Marketing versus technological innovation

Louis Proyect lnp3 at SPAMpanix.com
Sat Feb 17 07:10:57 MST 2001


[About 4 years ago I heard a memorable talk by Dave Kotz on socialism and
market competition (co-author of "Revolution from Above", an analysis of
the fall of the USSR) at the Socialist Scholars Conference. He noted that
technological innovation is not necessarily an outcome of capitalist
competition and that, in fact, some of the most important innovations--like
the transistor--came from the phone company when it was a monopoly. When
the phone company was broken up in order to force it to compete, Bell Labs
moved away from technological innovation and into marketing. Apparently the
same thing has been happening in the airline industry, according to John
Newhouse, author of "The Sporty Game", a truly brilliant study of the
airline industry that first appeared as a series of articles in the New
Yorker magazine in the 1970s. Newhouse, whether consciously or not, had
written an anti-capitalist classic. Unfortunately, it is out of print but
it is worth the effort to track it down in a library. I have read few books
that make a better case for the irrationality of capitalism.]

Taking the airplane for granted is a tendency that troubles a great many
technical (and nontechnical) people in the aircraft and airline industries.
Joseph Sutter, who has had a role at Boeing of the kind that Wells and
Pennell had, feels strongly about this. "An airplane," he says, "is a
compromise. People have to understand that." He means that there is no such
thing as a wholly safe airplane. The wit of man cannot anticipate, hence
prevent, everything that could go wrong with an airplane in flight. John
Borger recalls a cautionary saying of one of his predecessors and former
bosses at Pan Am: "Aviation is not inherently unsafe, but, like the sea, is
terribly unforgiving of any carelessness or neglect."

Airline maintenance operations cannot, obviously, be cut back as much as
engineering departments have been. But economy programs have put
maintenance sections under heavy pressure to find methods of reducing their
costs. This, too, is a tendency that worries people. They see the style of
the airline industry changing, and rapidly. Experienced people recall a
time when the top management in airlines understood and had a feel for the
equipment; in the case of many airlines, that is no longer true. Willis
Player, a senior and prominent Pan Am executive until his recent
retirement—and not an engineer—says: "Philosophically, senior management in
the airline industry has moved two levels up from direct equipment
considerations. These [levels] are marketing and finance. It didn’t used to
be that way." Two of the most conspicuous airline executives are Richard
Ferris and Robert Crandall; their companies, United and Amencan, are
respectively the largest and second largest of the domestic airlines.
Ferris and Crandall are alike in that both are in their mid-forties,
aggressive, voluble and known as marketing people. Ferris came to United
from its subsidiary, Western International Hotels, and, after serving first
as head of the food services division, became chief marketing officer, then
president and later chief executive and chairman. Crandall was American~ s
senior vice-president for marketing prior to becoming president in July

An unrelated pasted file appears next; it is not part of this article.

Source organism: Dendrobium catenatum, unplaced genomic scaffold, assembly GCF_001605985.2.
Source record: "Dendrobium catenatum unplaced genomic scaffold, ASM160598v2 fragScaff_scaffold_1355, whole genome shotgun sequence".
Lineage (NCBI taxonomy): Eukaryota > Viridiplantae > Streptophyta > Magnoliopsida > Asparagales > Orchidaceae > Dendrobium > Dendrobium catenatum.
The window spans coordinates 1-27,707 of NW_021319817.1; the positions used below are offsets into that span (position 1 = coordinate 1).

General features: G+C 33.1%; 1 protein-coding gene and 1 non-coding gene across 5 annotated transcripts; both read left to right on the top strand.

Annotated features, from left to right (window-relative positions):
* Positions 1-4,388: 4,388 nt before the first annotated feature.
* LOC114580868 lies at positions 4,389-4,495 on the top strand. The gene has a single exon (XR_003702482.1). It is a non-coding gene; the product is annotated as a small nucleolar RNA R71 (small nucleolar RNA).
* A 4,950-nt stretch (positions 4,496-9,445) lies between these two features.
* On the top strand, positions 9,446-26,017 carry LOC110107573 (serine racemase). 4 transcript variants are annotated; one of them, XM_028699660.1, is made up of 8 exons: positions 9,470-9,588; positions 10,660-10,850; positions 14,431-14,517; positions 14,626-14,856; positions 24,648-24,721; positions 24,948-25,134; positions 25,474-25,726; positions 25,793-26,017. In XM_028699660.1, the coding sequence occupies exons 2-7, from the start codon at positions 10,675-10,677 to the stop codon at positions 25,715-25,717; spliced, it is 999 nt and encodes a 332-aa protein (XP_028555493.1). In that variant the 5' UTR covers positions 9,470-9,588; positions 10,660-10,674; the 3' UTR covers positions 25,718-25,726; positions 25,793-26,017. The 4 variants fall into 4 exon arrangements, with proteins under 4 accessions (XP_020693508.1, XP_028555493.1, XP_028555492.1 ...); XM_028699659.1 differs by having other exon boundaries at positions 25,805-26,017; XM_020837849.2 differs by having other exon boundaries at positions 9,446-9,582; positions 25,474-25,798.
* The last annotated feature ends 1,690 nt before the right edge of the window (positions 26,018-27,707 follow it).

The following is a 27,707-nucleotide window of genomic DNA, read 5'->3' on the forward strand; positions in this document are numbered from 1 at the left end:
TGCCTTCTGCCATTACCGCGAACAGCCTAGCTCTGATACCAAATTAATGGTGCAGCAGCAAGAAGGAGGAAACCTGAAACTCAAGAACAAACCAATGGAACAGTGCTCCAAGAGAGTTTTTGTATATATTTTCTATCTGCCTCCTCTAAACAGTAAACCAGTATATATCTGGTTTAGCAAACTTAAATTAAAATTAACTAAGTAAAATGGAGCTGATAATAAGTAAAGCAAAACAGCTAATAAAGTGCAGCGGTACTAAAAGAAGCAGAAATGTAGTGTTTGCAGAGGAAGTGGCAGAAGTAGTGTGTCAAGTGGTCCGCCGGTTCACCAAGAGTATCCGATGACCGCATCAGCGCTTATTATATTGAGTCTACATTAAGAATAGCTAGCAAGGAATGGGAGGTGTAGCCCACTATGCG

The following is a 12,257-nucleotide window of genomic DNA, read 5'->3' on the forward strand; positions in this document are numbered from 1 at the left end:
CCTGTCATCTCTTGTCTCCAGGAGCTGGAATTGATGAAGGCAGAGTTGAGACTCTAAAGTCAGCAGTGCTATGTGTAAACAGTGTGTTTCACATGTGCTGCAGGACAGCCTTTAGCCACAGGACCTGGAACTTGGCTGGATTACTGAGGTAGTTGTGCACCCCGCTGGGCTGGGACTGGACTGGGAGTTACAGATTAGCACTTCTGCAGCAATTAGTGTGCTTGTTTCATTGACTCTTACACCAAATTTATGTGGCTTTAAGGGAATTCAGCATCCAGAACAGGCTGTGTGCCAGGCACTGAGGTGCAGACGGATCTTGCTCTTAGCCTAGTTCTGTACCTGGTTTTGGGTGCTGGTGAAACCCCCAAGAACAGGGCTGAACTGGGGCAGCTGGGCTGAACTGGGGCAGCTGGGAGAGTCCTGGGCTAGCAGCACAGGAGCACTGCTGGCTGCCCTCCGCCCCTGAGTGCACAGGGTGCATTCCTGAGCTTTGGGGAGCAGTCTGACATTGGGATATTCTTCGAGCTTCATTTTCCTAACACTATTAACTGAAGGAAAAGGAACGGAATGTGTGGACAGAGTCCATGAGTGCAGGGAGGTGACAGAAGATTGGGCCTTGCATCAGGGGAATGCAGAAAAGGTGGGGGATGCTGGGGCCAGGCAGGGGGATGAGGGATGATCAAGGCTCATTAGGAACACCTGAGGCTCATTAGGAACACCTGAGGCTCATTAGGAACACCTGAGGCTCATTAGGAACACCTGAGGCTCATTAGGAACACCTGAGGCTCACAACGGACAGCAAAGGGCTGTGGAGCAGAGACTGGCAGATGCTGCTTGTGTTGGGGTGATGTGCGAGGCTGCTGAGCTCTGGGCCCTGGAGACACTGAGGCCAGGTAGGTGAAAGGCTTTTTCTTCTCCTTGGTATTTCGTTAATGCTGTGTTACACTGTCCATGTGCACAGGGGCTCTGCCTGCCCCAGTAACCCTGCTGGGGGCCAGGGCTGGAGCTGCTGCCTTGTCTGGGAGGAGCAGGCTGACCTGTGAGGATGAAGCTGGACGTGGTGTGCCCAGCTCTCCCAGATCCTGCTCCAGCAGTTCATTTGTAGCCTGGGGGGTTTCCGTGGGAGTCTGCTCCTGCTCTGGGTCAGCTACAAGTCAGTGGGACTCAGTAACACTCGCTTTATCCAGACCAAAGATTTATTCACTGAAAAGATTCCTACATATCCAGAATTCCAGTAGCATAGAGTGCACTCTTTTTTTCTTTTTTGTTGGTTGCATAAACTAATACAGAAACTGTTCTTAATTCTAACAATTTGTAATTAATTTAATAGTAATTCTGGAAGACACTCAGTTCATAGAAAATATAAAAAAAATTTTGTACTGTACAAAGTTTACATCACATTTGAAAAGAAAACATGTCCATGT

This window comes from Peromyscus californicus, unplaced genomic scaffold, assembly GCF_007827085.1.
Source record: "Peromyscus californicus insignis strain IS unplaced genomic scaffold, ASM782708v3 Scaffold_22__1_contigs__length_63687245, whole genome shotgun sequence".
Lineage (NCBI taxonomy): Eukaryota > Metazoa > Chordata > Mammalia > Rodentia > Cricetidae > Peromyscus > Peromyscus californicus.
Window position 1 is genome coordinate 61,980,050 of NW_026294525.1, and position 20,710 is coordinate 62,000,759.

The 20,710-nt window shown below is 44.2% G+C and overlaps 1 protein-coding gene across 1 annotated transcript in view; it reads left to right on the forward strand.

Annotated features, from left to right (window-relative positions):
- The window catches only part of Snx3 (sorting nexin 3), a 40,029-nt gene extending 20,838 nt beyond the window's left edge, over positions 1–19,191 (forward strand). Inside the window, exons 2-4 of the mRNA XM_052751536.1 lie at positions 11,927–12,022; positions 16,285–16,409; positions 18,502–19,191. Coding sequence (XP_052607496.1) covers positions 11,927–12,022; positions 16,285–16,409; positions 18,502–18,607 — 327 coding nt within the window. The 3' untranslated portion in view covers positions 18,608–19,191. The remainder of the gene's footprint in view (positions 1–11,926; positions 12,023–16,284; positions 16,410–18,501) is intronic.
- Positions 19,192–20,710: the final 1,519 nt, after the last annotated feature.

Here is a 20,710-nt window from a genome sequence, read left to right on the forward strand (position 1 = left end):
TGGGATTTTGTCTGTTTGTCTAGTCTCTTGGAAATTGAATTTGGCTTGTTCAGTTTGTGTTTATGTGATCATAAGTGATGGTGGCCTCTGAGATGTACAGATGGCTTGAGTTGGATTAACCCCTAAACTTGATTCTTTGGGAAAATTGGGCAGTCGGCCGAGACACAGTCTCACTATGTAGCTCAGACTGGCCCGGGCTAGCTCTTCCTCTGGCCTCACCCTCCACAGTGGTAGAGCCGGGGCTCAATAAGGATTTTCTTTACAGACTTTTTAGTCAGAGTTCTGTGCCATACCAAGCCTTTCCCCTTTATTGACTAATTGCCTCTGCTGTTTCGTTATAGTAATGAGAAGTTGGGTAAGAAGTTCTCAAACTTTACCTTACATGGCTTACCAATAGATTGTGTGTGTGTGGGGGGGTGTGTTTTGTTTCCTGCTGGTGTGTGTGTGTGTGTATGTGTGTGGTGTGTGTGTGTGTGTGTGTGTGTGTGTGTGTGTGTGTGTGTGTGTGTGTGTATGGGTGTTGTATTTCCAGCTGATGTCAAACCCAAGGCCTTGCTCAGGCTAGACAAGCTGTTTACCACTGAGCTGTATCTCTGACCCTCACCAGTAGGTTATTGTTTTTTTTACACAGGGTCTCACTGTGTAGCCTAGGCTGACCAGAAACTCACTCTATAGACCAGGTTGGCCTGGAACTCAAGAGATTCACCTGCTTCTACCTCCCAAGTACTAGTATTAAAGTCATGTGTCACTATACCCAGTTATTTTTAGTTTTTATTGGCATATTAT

1980. Ferris and Crandall are considered typical of the kind of executives
who are taking over much of the airline industry. Deregulation, because it
intensifies competition and puts additional stress on marketing
considerations, will strengthen this trend in airline management.

Another experienced airline executive, also a nontechnical person, talks
with feeling and eloquence about a problem that he says he cannot define. A
lengthy comment which he recently made about his trade could be summarized
as follows: The industry is heading toward a watershed, but he doesn’t know
what it will be. He worries that the "dirty fingernail" people are being
squeezed out by the marketing and financial types. The airlines are losing
that cadre of people who care first about the airplanes and their quality.
He worries that deregulation will erode standards. He worries about the
human factor, noting that all the questions of safety and reliability can’t
be entrusted just to the people who operate the airplanes and maintain
them. Standards of safety and reliability should concern all of management.
The manufacturers are making and delivering much better airplanes, which
are easier to operate. But within the airline industry, he senses a
declining concern for standards. He hasn’t seen concrete evidence yet, but
if he does, he says, he will get out of the business.

A tendency to take the equipment for granted and to put greater emphasis on
marketing did not begin with deregulation; it is hard to say exactly when
the current style took over, but it does seem that nothing has been quite
the same since the era of wide-body airplanes began. In May 1968 Aviation
Week & Space Technology printed an article about the competition between
the DC- 10 and L- 1011; the article, which appeared about two weeks after
United Airlines had selected the DC- 10, had this revealing comment from
its president at the time, George Keck:

"Keck noted the industry has changed from a 'technically oriented' venture
to a marketing and merchandising business. He explained that the technical
efficiency of the jet transport, longer daily utilization of aircraft and
improved flight schedule completions now permit a change of emphasis from
operational problems to passenger service."

Louis Proyect
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